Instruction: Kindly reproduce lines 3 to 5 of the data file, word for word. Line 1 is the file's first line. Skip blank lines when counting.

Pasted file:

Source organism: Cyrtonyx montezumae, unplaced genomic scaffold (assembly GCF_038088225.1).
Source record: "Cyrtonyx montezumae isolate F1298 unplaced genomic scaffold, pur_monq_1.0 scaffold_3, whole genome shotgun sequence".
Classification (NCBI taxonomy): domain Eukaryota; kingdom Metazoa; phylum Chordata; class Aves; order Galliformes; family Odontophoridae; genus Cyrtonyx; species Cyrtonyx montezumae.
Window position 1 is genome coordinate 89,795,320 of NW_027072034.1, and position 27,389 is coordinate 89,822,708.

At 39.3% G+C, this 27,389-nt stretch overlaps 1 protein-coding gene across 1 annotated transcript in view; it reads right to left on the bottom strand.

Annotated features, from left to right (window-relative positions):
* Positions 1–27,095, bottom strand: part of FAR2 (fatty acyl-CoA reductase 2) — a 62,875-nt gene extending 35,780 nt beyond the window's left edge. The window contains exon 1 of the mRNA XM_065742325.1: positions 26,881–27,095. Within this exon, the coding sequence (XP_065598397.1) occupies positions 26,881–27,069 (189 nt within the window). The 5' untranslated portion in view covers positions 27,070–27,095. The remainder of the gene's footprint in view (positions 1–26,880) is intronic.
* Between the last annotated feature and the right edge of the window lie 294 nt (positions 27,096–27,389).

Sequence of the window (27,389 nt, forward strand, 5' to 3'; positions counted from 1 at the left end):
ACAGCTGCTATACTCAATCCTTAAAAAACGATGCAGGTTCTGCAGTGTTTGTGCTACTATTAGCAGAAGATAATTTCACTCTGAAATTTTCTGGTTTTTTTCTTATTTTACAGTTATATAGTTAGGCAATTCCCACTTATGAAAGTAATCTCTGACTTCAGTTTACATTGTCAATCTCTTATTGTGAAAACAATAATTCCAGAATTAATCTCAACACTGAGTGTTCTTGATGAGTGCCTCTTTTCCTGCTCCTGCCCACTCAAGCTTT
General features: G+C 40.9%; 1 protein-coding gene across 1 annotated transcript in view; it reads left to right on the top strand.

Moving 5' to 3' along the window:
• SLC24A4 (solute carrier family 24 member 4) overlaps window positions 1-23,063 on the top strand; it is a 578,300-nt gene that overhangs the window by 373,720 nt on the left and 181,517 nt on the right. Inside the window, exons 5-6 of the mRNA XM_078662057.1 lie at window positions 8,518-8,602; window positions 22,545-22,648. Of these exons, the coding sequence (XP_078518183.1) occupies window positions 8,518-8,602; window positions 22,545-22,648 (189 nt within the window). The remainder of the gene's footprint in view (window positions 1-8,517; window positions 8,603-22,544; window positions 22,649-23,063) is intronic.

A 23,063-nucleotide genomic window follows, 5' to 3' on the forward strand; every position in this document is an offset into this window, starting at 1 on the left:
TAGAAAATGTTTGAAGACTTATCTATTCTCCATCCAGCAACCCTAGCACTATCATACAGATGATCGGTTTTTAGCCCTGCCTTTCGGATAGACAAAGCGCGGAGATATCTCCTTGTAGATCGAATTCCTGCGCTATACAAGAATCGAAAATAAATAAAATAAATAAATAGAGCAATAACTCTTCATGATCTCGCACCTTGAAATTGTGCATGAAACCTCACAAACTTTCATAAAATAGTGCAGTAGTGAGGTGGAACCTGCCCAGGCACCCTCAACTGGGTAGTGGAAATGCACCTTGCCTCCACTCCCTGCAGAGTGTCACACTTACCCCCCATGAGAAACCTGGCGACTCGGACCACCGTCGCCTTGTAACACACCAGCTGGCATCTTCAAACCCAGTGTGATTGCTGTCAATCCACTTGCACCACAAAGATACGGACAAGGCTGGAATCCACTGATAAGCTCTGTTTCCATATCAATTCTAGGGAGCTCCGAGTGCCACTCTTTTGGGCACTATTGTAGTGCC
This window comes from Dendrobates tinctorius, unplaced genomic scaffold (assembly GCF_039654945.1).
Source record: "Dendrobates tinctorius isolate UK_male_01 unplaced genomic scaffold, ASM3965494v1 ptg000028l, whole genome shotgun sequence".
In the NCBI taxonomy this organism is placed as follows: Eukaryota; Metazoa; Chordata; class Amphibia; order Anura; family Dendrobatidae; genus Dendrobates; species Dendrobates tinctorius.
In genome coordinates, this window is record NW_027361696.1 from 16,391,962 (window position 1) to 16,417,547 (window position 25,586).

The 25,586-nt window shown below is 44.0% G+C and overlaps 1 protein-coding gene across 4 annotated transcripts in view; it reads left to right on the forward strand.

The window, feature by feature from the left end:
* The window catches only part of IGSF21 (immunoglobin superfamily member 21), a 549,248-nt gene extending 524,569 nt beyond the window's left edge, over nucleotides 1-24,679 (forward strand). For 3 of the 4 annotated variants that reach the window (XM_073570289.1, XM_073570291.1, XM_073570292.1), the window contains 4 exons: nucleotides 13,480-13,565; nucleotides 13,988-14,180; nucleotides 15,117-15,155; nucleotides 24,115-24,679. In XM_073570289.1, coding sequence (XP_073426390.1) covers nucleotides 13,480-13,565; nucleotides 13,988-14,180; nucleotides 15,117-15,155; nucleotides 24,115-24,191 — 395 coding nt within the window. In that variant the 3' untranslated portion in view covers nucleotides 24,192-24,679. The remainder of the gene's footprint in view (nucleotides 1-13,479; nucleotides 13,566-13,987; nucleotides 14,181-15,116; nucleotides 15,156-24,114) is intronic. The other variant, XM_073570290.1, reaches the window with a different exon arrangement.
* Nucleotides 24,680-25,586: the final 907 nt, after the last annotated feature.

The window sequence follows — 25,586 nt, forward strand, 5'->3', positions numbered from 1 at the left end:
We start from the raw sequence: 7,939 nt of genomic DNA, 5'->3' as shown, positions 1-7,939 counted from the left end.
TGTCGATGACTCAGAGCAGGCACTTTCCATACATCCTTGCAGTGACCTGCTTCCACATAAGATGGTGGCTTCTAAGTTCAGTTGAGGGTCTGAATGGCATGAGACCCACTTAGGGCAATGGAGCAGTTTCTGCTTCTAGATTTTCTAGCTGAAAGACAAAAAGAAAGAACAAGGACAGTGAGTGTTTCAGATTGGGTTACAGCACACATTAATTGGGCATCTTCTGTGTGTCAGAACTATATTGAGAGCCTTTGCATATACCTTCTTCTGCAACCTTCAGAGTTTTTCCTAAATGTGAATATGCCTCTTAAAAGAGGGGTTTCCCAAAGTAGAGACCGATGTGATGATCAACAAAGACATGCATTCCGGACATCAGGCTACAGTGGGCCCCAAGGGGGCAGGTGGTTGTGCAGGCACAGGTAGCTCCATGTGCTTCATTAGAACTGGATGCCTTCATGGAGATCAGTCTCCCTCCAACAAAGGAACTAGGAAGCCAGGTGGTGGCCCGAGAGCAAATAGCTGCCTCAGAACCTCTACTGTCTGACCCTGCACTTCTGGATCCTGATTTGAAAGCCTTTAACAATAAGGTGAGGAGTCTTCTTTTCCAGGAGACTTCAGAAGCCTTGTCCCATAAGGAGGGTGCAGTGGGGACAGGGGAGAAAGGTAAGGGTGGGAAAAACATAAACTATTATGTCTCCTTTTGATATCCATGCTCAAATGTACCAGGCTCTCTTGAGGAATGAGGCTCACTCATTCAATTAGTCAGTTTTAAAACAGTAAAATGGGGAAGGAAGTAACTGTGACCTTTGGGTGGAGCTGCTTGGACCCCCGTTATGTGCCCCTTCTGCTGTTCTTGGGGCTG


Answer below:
Classification (NCBI taxonomy): domain Eukaryota; kingdom Metazoa; phylum Chordata; class Aves; order Galliformes; family Odontophoridae; genus Cyrtonyx; species Cyrtonyx montezumae.
Window position 1 is genome coordinate 89,795,320 of NW_027072034.1, and position 27,389 is coordinate 89,822,708.

At 39.3% G+C, this 27,389-nt stretch overlaps 1 protein-coding gene across 1 annotated transcript in view; it reads right to left on the bottom strand.